Many public transit users have faced the prospect of an hourlong trip to travel a short distance. From the walk to the bus stop, having to transfer routes and endure repetitive stops, a five-mile trip can take over an hour in less densely populated areas.

But West Sacramento thinks it has the answer. By partnering with ride share company Via, the city plans to cut down on the time and effort necessary to navigate the public transit system.

Under a pilot program, Via will deploy a fleet of vans that will function like a hybrid of ride share and buses. Up to 10 Mercedes-Benz vans are scheduled to hit the streets in spring 2018. The city approved the initial one-year program last week and is set to approve a full contract with Via in December. Via is based in New York and also operates in Chicago and Washington, D.C.

Like Lyft or Uber, a rider will be able to use an app to set pickup and dropoff locations. Like a bus, the van will pick up several riders and make multiple stops. A rider may be asked to walk a block or two, but the city is trying to avoid the half-mile walk required for some public transit riders to get to their stops.

Via specializes in shared rides rather than individual customers, CEO Daniel Ramot said in an email. The app’s algorithm is designed to match multiple riders going in the same direction on a route devised in real time to minimize delays.

Some beneficiaries of the pilot will be the residents of the recent development projects along West Sacramento’s riverfront that cater to young people who don’t own cars. Along with this new service, the city has pushed bike share programs and other public transit options as the Bridge District swells with new residents.

Destinations will have to be within the city of West Sacramento, as the program is not intended to directly compete with Uber or Lyft, Cabaldon said. The two biggest ride share companies will still be the main options for crossing the river into Sacramento.

Mayor Christopher Cabaldon said he wants the system to appeal to both people who are giving up way too much time to ride the bus right now and those who are going to places the bus doesn’t reach.

“(A one-way trip) could easily take you an hour, an hour and a half, and then we ask why people don’t ride the bus,” he said.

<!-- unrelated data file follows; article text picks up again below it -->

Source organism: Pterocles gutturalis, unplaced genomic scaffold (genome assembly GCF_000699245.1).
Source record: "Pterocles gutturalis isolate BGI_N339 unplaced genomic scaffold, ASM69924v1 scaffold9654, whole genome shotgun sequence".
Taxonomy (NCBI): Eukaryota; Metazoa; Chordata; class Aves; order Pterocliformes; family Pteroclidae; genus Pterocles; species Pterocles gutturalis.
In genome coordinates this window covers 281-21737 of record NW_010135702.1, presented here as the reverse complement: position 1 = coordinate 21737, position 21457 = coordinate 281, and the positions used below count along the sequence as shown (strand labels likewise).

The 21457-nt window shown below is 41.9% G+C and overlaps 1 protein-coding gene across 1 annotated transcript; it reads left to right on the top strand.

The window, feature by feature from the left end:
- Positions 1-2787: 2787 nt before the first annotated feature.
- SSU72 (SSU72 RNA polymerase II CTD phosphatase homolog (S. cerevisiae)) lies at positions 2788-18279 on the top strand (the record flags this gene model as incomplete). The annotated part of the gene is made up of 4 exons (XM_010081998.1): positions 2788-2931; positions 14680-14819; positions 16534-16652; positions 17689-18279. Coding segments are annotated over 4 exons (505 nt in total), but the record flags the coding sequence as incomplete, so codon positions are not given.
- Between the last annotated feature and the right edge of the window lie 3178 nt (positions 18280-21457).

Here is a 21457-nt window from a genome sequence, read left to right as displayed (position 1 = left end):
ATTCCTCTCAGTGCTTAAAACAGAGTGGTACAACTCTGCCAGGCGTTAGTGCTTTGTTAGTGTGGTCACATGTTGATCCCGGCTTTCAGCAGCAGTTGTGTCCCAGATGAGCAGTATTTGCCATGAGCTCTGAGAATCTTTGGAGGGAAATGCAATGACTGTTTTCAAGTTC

While the fee structure hasn’t been set, Cabaldon said the goal is to have the service cost about the same as taking a Yolobus. The city currently contracts with Yolo County to provide bus services.

The pilot program will cost about $700,000, funded by a grant from the Sacramento Area Council of Governments and voter-approved city innovation funds.

West Sacramento is not trying to makes buses obsolete — Cabaldon said there may be incentives for people who are using Via to get to the bus stop or a bike share hub. He sees the systems as complementary. If the city could run fewer “ghost buses,” or routes with very few riders, and beef up the main routes, it could make public transit more profitable and reliable.

It’s also aimed at people using Paratransit services, the specialized service for people with disabilities. Cabaldon said Paratransit can cost a public agency between $30 and $40 a ride, but many people who use the service don’t need the high level of care provided. Those riders are elderly or disabled people who can’t make the walk to the bus stop, but can get to the car on their own.

People will be able to reserve a seat on the new Via service over the phone as well.

That’s important because it is not meant only for people already using Uber or Lyft “but also for people for whom that’s not a choice,” Cabaldon said. “Public transit is their only option, plus the folks that don’t have smartphones with data access.”

©2017 The Sacramento Bee (Sacramento, Calif.) Distributed by Tribune Content Agency, LLC.